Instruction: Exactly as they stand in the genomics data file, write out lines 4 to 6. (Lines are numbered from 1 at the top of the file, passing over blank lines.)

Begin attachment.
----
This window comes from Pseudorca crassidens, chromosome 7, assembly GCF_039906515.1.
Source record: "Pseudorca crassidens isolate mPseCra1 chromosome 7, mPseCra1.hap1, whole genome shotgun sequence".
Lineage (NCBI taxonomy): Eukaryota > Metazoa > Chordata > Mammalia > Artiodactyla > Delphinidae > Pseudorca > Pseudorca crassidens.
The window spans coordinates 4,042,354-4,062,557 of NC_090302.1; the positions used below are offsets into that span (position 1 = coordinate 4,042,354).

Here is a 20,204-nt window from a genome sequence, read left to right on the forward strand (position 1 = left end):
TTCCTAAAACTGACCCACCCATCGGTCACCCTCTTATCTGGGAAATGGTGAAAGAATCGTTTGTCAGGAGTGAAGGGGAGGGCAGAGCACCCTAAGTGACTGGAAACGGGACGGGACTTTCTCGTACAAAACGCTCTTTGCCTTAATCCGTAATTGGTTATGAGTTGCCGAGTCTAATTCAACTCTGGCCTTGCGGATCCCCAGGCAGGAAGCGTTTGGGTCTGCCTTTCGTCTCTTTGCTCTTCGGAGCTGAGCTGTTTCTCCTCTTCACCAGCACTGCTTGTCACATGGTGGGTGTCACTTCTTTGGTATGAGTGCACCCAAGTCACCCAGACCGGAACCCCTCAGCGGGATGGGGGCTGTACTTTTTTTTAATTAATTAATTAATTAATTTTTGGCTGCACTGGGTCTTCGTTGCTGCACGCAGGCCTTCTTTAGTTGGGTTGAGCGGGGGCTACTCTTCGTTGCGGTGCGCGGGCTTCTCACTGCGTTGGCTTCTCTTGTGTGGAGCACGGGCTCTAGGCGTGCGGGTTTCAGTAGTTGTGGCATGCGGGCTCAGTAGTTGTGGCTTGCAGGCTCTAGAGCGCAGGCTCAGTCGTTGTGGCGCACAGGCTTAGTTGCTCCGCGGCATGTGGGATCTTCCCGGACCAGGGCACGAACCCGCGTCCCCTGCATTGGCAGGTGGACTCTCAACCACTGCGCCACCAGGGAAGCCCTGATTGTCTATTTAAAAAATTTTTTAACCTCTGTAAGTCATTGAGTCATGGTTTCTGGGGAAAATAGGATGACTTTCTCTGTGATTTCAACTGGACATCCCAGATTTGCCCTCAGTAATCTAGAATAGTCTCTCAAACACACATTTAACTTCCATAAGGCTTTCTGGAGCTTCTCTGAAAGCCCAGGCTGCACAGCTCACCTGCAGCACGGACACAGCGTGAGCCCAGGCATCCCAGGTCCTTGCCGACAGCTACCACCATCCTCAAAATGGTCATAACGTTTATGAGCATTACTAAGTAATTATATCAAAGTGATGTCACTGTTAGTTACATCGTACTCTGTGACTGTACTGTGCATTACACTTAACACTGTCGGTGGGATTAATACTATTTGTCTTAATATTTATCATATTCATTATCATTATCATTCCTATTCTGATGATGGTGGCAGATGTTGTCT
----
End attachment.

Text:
The window spans coordinates 4,042,354-4,062,557 of NC_090302.1; the positions used below are offsets into that span (position 1 = coordinate 4,042,354).

Here is a 20,204-nt window from a genome sequence, read left to right on the forward strand (position 1 = left end):
TTCCTAAAACTGACCCACCCATCGGTCACCCTCTTATCTGGGAAATGGTGAAAGAATCGTTTGTCAGGAGTGAAGGGGAGGGCAGAGCACCCTAAGTGACTGGAAACGGGACGGGACTTTCTCGTACAAAACGCTCTTTGCCTTAATCCGTAATTGGTTATGAGTTGCCGAGTCTAATTCAACTCTGGCCTTGCGGATCCCCAGGCAGGAAGCGTTTGGGTCTGCCTTTCGTCTCTTTGCTCTTCGGAGCTGAGCTGTTTCTCCTCTTCACCAGCACTGCTTGTCACATGGTGGGTGTCACTTCTTTGGTATGAGTGCACCCAAGTCACCCAGACCGGAACCCCTCAGCGGGATGGGGGCTGTACTTTTTTTTAATTAATTAATTAATTAATTTTTGGCTGCACTGGGTCTTCGTTGCTGCACGCAGGCCTTCTTTAGTTGGGTTGAGCGGGGGCTACTCTTCGTTGCGGTGCGCGGGCTTCTCACTGCGTTGGCTTCTCTTGTGTGGAGCACGGGCTCTAGGCGTGCGGGTTTCAGTAGTTGTGGCATGCGGGCTCAGTAGTTGTGGCTTGCAGGCTCTAGAGCGCAGGCTCAGTCGTTGTGGCGCACAGGCTTAGTTGCTCCGCGGCATGTGGGATCTTCCCGGACCAGGGCACGAACCCGCGTCCCCTGCATTGGCAGGTGGACTCTCAACCACTGCGCCACCAGGGAAGCCCTGATTGTCTATTTAAAAAATTTTTTAACCTCTGTAAGTCATTGAGTCATGGTTTCTGGGGAAAATAGGATGACTTTCTCTGTGATTTCAACTGGACATCCCAGATTTGCCCTCAGTAATCTAGAATAGTCTCTCAAACACACATTTAACTTCCATAAGGCTTTCTGGAGCTTCTCTGAAAGCCCAGGCTGCACAGCTCACCTGCAGCACGGACACAGCGTGAGCCCAGGCATCCCAGGTCCTTGCCGACAGCTACCACCATCCTCAAAATGGTCATAACGTTTATGAGCATTACTAAGTAATTATATCAAAGTGATGTCACTGTTAGTTACATCGTACTCTGTGACTGTACTGTGCATTACACTTAACACTGTCGGTGGGATTAATACTATTTGTCTTAATATTTATCATATTCATTATCATTATCATTCCTATTCTGATGATGGTGGCAGATGTTGTCT